The U.S. Department of Agriculture (USDA) released federal draft rules for hemp manufacturing, according to an Oct. 29 press release. On Oct. 31, the USDA will post the interim final rule on hemp in the Federal Register.
The USDA posted the Draft of the Final Interim Rule, Guidelines for Sampling, Guidelines for Testing and several other documents related to the hemp rule-making process. The draft rules have stirred up the hemp industry as major changes in testing requirements may be imminent.
“At USDA, we are always excited when there are new economic opportunities for our farmers, and we hope the ability to grow hemp will pave the way for new products and markets,” stated U.S. Secretary of Agriculture Sonny Perdue. “We have had teams operating with all hands-on-deck to develop a regulatory framework that meets Congressional intent while seeking to provide a fair, consistent, and science-based process for states, tribes, and individual producers who want to participate in this program.”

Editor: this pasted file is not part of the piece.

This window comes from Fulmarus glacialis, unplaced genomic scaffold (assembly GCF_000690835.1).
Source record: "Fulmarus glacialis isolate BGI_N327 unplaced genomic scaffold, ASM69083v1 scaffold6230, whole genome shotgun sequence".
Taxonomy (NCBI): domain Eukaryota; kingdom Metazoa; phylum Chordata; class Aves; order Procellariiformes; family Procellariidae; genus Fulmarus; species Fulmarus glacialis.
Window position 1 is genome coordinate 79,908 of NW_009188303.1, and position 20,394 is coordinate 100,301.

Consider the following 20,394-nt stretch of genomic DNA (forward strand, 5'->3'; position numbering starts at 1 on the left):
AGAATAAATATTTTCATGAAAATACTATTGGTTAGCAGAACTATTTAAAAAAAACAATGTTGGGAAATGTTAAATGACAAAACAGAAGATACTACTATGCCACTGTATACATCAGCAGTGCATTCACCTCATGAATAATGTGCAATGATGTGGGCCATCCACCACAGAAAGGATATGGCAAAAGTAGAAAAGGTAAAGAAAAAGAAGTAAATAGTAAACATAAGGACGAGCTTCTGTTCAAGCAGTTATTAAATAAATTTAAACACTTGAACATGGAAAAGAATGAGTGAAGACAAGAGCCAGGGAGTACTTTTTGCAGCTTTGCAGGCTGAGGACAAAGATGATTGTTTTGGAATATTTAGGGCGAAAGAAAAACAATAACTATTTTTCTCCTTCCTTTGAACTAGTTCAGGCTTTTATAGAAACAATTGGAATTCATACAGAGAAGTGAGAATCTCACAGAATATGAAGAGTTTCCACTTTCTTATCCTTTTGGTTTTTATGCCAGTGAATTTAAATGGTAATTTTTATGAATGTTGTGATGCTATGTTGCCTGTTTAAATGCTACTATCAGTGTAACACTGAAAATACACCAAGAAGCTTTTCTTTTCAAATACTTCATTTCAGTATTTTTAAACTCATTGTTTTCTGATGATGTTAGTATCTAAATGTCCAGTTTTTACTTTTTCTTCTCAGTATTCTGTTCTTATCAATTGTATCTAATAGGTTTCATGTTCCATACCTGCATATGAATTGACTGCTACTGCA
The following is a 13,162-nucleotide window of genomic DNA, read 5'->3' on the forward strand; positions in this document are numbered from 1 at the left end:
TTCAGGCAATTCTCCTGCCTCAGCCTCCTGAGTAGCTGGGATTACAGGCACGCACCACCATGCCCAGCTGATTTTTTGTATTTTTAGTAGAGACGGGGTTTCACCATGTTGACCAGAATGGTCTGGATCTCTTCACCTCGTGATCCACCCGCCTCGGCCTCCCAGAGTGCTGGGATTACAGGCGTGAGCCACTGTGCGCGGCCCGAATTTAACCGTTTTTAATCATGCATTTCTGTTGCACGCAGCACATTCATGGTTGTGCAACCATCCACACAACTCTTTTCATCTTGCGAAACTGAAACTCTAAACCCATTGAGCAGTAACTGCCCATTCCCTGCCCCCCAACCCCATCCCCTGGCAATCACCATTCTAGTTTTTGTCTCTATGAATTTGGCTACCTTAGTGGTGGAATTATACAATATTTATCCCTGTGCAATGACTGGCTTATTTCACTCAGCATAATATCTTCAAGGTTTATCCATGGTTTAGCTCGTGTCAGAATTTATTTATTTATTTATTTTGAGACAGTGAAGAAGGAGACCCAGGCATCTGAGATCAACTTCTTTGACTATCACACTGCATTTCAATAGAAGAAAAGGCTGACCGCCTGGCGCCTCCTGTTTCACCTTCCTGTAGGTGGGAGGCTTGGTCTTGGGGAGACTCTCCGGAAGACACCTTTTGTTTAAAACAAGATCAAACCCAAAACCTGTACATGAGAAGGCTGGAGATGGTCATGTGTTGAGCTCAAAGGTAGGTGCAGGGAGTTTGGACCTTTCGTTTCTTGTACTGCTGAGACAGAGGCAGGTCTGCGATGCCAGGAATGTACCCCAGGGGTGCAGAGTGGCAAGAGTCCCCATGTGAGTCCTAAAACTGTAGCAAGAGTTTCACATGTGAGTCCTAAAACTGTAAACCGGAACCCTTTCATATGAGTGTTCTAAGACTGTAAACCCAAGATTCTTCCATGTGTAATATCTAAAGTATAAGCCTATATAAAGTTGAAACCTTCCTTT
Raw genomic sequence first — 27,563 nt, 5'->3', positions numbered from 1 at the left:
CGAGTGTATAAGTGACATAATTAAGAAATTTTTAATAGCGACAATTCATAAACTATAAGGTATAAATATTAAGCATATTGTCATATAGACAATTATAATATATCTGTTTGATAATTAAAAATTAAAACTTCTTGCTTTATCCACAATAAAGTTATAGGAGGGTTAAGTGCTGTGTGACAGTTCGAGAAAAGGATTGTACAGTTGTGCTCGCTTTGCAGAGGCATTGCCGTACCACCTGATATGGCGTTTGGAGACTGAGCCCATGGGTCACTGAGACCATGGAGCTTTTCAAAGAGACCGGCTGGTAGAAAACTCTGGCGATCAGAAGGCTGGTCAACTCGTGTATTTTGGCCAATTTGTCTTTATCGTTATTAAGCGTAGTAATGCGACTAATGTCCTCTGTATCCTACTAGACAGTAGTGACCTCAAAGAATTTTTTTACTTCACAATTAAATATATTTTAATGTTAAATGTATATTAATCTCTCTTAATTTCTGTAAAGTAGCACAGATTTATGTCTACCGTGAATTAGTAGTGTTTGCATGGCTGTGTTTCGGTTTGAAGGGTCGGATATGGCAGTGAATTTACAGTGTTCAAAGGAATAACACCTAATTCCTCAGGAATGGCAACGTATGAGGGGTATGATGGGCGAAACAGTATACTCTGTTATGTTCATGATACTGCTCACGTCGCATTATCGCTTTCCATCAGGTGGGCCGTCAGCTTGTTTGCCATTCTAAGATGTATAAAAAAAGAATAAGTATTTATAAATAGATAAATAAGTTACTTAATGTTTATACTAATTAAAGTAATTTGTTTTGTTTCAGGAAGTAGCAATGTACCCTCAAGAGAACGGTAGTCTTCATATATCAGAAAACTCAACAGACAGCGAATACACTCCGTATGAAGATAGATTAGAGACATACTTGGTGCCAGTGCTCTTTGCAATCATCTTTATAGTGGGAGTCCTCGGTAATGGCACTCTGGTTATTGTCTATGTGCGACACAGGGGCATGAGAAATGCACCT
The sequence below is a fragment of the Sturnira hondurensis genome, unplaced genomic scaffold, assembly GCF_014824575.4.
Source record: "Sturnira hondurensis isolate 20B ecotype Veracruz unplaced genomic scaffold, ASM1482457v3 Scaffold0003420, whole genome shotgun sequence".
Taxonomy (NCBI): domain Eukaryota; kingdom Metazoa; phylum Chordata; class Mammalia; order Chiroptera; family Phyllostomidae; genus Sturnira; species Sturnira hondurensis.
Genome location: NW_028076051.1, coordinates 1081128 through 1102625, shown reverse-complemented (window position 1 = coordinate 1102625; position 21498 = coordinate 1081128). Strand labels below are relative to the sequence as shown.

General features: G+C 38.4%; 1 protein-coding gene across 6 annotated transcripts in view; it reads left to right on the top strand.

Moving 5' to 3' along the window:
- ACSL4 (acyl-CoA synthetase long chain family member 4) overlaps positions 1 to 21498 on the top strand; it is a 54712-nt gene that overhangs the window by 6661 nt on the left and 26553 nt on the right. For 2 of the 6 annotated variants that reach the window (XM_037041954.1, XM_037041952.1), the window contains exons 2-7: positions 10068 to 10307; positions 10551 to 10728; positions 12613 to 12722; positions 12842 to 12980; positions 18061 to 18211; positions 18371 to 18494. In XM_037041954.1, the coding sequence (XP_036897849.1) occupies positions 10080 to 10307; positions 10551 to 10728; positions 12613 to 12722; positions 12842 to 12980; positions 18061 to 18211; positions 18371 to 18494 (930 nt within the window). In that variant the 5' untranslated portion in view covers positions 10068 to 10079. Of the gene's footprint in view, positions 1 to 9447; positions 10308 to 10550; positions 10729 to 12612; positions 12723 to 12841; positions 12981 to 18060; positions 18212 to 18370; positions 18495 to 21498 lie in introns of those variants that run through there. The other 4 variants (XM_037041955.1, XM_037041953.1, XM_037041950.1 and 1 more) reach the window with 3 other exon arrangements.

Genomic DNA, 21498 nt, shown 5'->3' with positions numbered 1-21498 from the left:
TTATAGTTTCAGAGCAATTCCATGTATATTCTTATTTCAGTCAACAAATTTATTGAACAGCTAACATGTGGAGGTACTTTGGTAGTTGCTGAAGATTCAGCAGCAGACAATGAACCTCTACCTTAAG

?? @SecretarySonny today announced the establishment of the U.S. Domestic Hemp Production Program. This program, as required by the 2018 #FarmBill, creates a consistent regulatory framework around #hemp production throughout the U.S. https://t.co/5edNG1FnZ3 pic.twitter.com/xgSff5uDJm
— Dept. of Agriculture (@USDA) October 29, 2019
The USDA is also accepting state regulatory plans for hemp manufacturing. A 60-day public comment period will allow hemp manufacturers to voice their opinions about the details of the rules.
Many hemp operators have concerns. The USDA clarified, for instance, that officials will also test for THCA levels, which can be decarboxylated and converted to THC. Hemp operators have expressed concern over the mandatory post decarboxylation requirement, as well as sampling rules that may have enormous implications on current hemp practices. There is also a 10-year ban from participation in the hemp industry for individuals with past drug-related felonies.
At USDA, we are always excited when there are new economic opportunities for our farmers, and we hope the ability to grow hemp will pave the way for new products and markets. More on our new Domestic Hemp Production Program HERE: https://t.co/7Bz7zcGQmK pic.twitter.com/bkSLcM91mI
— Sec. Sonny Perdue (@SecretarySonny) October 29, 2019
According to the press release, more information about the implications of the interim final rule are available on the U.S. Domestic Hemp Production Program page on the Agricultural Marketing Service (AMS) website.